For the first time since the priest sex abuse scandal burst into the public consciousness 25 years ago, a serving U.S. bishop, as well as his diocese have been indicted for failing to report suspected child sex abuse, the New York Times is reporting.
A Jackson County, Mo., grand jury has indicted Bishop Robert Finn and the diocese of Kansas City-St. Joseph (Mo.) for failing to report that Fr. Shawn Ratigan was suspected of possible child sex abuse. The diocese discovered child pornography on Ratigan's computer and ultimately moved him out of his parish, but never notified prosecutors.
“This is a significant charge,” Jackson County Prosecutor Jean Peters Baker said at a press conference, according to the Kansas City Star. “To my knowledge, a charge like this has not been leveled before.”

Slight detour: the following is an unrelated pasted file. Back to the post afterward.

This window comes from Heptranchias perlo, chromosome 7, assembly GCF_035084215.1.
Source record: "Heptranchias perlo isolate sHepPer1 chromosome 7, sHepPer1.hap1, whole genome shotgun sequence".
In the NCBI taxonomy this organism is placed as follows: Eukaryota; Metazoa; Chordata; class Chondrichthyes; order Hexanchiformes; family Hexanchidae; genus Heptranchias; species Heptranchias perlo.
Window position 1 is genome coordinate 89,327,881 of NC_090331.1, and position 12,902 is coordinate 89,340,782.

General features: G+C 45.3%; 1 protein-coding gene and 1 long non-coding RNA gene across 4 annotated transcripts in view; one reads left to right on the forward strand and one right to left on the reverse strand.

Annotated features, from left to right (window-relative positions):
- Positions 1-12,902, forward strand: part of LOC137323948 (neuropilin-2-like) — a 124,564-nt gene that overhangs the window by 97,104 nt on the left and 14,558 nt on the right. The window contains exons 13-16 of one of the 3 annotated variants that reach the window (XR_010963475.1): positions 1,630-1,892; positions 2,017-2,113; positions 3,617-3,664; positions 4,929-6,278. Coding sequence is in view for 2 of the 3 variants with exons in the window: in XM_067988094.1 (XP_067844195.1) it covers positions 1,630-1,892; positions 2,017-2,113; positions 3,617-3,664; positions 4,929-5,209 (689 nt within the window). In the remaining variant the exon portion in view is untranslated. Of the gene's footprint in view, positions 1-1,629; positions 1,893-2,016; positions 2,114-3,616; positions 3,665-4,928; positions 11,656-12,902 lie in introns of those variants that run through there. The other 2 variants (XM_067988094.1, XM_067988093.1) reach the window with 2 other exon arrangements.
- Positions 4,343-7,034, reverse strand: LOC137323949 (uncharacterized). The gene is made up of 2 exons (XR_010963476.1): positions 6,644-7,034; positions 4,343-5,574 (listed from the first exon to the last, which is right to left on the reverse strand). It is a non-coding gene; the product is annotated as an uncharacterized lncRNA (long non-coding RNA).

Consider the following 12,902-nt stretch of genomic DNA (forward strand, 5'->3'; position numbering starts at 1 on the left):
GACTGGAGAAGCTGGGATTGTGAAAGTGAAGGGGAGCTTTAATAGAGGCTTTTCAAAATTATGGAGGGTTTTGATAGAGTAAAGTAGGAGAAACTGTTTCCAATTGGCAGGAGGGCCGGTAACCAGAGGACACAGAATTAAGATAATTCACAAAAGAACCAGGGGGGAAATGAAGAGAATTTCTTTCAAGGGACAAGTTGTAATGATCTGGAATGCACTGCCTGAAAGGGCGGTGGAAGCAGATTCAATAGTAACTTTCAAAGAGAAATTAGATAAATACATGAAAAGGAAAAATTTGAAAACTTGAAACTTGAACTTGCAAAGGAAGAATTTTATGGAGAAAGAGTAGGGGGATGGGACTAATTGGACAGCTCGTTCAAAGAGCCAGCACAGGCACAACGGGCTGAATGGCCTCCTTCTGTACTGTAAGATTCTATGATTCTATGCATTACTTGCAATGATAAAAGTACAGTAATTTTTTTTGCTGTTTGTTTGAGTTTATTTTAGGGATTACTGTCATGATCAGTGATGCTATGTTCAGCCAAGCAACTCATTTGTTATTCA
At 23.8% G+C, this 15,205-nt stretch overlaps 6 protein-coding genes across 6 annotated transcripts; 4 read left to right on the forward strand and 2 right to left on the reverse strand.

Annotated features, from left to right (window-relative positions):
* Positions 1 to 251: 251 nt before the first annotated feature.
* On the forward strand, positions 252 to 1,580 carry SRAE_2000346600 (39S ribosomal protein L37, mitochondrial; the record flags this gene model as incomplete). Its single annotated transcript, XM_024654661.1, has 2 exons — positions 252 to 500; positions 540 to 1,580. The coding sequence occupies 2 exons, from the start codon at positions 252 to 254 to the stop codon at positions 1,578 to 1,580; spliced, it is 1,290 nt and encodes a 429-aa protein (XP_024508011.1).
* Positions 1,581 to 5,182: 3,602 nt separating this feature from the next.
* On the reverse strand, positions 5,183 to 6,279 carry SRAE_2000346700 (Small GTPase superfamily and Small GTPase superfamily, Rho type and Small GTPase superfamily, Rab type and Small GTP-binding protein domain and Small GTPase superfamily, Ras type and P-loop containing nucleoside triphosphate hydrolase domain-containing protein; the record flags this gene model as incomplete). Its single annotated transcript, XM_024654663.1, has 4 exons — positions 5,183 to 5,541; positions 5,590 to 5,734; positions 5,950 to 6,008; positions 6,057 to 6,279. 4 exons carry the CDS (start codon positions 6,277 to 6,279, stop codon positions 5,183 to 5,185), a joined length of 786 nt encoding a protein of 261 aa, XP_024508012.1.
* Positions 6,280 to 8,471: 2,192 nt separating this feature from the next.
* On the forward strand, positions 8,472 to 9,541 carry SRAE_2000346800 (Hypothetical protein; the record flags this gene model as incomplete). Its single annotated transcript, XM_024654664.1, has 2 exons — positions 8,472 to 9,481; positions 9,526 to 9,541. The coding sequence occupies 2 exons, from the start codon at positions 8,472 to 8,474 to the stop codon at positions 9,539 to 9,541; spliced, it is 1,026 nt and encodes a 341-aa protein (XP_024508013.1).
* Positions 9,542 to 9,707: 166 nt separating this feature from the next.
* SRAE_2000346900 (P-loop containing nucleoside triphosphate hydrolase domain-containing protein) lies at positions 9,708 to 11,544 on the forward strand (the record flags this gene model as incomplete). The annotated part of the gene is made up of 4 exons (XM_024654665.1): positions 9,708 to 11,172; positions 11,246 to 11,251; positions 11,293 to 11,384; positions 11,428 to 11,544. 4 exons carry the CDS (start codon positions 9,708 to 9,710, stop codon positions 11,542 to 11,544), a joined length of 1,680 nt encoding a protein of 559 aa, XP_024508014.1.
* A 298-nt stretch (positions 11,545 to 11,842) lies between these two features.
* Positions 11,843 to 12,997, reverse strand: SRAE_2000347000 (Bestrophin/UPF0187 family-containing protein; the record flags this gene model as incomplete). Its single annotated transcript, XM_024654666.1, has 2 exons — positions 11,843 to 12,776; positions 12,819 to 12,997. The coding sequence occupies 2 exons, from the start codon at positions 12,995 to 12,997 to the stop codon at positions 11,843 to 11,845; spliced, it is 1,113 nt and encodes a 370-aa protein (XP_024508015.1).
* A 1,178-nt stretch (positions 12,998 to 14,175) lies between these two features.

Ratigan was eventually indicted in Jackson County for possession of child porn, as well as by a Federal grand jury, for possession, distribution and manufacturing child pornography, the Star reported.
In a statement, the diocese denied any wrongdoing and said its official were cooperating with law enforcement investigations as well as with its own internal investigation.
“Bishop Finn denies any criminal wrongdoing and has cooperated at all stages with law enforcement, the grand jury, the prosecutor’s office, and the Graves Commission. We will continue our efforts to resolve this matter,” Gerald Handley, counsel for Bishop Finn, said in the statement.
According to the Times, Finn has already faced criticism from his parishioners for moving the diocese to comply more closely with his more traditional view of the Catholic faith and in keeping with his membership in Opus Dei. Opus Dei is a conservative Catholic group. Finn is one of just a small number of active bishops who are also members of Opus Dei.
A separate catholic jurisdiction, the archdiocese of Kansas City in Kansas is not linked with these action and is separate from the diocese that covers the Missouri side of the Kansas City metropolitan area.